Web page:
What was the design inspiration behind the two sarees worn by Deepika Padukone?
Deepika was personally present and tried out the sarees before they completed their
selection. As is the case with most high profile weddings, the choice of sarees was a
joint decision by members of the family including Deepika herself. While the design
was not customised for Deepika, it is among the rarest and most exclusive of
designs from “Advaya” the label by K Radharaman for The House of Angadi.
The Gandaberunda is symbolic of Deepika’s home state of Karnataka and is a
mythical two headed Bird. The Gandaberunda is part of Indian legend and folklore
and represents prosperity and wisdom – i.e. material and spiritual wealth. It is a
symbol of royalty and heritage and the fact that Deepika wore it for her wedding
and chose a label from Bangalore is a matter of pride.The saree worn for the reception is an Advaya tissue brocade saree and is a pure zari Kanjeevaram. The body is embellished with a beautiful all over ‘Jaal‘ and the Pallav is closely woven. Both designs are part of the Advaya Heritage Series and are limited edition pieces.
On an average, how long does it take to weave sarees like the ones Deepika wore?
The saree worn for the traditional wedding ceremony that took place in Lake Como
took approximately 45 days and the saree worn at the Bangalore reception took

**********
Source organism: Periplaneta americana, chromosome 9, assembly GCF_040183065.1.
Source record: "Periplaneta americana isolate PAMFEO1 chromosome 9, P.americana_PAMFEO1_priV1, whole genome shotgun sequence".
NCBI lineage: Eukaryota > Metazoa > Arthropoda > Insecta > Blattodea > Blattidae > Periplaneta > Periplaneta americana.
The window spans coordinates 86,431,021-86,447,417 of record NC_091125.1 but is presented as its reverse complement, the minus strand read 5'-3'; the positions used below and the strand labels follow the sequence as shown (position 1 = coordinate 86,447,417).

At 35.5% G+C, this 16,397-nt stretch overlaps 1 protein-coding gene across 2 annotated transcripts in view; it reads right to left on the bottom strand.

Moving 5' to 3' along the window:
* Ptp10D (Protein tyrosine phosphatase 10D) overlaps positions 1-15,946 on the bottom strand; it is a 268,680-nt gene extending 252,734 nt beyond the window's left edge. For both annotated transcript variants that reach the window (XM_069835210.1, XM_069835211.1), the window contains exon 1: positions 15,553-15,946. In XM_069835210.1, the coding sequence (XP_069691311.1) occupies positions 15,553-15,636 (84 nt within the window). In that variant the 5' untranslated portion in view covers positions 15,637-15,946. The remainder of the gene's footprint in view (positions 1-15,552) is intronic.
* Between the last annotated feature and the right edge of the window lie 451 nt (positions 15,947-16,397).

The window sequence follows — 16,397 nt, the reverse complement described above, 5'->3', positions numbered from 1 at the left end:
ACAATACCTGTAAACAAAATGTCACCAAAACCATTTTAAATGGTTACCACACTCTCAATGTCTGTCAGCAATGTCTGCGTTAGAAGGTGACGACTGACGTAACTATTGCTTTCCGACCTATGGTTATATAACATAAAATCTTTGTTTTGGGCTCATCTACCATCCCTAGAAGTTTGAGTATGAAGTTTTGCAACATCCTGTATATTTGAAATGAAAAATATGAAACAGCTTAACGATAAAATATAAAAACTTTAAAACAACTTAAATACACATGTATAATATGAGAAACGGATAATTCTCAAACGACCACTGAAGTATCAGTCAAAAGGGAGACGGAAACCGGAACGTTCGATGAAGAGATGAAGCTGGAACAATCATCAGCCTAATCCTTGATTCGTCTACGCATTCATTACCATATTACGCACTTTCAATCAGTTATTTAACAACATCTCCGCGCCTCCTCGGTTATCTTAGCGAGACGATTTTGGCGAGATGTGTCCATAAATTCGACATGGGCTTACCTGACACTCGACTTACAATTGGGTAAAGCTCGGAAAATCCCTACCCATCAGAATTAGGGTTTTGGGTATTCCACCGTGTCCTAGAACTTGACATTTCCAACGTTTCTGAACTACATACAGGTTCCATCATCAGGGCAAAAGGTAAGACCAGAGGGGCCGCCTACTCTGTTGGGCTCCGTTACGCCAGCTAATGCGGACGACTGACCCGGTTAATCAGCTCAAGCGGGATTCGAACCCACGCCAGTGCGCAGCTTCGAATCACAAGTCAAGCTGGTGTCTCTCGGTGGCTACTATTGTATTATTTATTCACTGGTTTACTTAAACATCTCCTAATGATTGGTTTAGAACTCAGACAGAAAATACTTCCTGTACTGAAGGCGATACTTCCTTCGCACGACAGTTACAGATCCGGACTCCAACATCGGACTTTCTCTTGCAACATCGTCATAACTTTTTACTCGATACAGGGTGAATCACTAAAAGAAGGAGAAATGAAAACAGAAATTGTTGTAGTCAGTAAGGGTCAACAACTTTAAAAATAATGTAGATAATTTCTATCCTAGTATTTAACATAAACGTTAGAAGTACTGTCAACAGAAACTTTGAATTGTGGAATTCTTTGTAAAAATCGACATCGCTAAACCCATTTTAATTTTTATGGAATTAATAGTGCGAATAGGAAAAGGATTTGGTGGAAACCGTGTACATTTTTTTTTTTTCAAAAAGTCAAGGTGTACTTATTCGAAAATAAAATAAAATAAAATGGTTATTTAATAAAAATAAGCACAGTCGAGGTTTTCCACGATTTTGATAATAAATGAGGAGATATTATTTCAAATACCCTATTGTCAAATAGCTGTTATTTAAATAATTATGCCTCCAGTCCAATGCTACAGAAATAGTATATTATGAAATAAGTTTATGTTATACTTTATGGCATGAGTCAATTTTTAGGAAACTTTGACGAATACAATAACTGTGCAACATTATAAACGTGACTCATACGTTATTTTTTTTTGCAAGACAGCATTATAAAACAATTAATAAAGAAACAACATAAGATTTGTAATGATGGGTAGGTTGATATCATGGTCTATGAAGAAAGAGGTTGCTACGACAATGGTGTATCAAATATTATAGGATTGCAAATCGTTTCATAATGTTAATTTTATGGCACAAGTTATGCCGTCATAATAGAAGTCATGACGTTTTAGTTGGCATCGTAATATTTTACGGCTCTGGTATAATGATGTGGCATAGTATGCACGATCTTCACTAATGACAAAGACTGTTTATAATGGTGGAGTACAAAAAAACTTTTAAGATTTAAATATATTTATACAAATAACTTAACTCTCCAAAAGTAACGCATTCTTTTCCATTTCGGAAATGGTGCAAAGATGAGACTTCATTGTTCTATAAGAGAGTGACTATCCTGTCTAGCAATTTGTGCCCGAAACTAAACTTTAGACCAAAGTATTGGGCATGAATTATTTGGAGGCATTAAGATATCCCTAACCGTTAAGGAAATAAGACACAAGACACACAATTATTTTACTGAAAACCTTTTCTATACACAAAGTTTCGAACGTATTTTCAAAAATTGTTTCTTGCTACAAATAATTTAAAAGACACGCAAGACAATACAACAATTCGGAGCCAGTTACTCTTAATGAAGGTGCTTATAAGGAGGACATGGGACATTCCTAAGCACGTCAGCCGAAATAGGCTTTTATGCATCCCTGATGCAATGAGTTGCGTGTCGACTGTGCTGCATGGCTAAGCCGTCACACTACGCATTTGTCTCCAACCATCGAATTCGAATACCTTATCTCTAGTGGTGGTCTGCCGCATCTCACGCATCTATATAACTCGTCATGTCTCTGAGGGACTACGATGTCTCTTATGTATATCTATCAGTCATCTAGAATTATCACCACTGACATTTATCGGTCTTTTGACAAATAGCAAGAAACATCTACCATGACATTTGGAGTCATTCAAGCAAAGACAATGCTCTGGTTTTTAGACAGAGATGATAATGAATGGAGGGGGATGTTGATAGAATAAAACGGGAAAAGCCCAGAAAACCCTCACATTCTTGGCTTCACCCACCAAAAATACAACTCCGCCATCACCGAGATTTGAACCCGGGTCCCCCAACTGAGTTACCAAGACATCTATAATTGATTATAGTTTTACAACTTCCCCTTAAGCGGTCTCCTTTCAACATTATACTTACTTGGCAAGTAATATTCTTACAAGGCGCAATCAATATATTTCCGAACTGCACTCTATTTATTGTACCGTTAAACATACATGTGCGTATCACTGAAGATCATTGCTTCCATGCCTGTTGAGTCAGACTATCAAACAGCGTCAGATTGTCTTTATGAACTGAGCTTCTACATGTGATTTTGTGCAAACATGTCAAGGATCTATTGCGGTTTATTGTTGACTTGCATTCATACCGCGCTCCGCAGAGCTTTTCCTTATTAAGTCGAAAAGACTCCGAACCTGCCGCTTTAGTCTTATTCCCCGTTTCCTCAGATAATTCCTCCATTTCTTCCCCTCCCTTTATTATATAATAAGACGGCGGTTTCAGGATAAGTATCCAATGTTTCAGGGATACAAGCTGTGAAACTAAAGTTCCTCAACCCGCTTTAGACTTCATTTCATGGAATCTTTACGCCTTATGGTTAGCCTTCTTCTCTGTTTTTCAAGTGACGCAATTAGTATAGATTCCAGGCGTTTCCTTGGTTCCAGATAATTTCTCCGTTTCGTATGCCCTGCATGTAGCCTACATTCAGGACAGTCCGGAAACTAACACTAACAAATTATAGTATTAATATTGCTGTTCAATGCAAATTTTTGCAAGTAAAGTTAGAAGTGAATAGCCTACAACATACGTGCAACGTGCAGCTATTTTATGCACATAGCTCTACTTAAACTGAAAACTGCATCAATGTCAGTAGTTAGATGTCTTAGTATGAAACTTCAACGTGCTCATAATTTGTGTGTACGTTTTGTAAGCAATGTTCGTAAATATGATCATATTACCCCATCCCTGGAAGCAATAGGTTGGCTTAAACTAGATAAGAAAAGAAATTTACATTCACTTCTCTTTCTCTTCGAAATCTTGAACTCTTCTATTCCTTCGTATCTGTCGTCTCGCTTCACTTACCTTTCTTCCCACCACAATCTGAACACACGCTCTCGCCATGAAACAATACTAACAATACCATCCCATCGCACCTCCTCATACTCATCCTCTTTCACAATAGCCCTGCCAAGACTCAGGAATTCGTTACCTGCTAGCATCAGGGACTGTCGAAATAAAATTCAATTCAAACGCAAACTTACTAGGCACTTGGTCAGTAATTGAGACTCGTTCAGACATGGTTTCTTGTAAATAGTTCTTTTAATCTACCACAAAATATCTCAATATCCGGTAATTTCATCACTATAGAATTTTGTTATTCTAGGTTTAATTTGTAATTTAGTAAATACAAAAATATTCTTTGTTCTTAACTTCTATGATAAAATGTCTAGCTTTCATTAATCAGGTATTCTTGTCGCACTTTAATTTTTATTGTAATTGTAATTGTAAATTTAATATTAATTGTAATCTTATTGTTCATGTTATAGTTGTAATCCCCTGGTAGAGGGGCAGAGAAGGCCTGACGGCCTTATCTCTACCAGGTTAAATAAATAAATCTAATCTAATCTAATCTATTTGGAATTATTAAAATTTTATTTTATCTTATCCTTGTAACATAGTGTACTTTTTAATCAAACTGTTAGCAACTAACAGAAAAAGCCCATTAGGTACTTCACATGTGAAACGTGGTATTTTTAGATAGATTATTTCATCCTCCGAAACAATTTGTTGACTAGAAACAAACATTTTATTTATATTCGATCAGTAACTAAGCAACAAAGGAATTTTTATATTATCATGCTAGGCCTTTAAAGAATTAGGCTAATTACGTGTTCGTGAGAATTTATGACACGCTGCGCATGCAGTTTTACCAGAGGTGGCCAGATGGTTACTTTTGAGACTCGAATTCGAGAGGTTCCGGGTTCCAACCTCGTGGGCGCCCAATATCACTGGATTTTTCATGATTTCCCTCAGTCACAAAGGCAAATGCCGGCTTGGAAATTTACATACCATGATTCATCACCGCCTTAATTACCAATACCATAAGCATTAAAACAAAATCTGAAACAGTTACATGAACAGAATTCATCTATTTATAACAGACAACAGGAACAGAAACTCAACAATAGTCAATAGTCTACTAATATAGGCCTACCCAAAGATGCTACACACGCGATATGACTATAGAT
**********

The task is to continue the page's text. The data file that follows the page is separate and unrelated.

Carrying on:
approximately 60 days to make.
What’s the speciality of a Kanjeevaram saree?
The Kanjeevaram has its own unique design vocabulary, construction and techniques
that distinguish it from other genres. The purchase of a Kanjeevaram used to always
be seen as a family ritual especially for weddings and the knowledge of buying the
right saree was passed on from generation to generation. A Kanjeevaram saree is exemplified by its use of real zari. The characteristic lustre and luxurious drape make the Kanjeevaram saree a statement of luxury and high bearing.
What made you change your career path from being an engineer to being a saree designer?
I never imagined that I would end up working as a designer. I was fortunate that my
father agreed to mentor me and teach me the nuances of design and weaving – he
is an institution by himself, and so I learnt from the master. I guess, I always had it in
my blood and my exposure to the family archives kindled my latent interest in the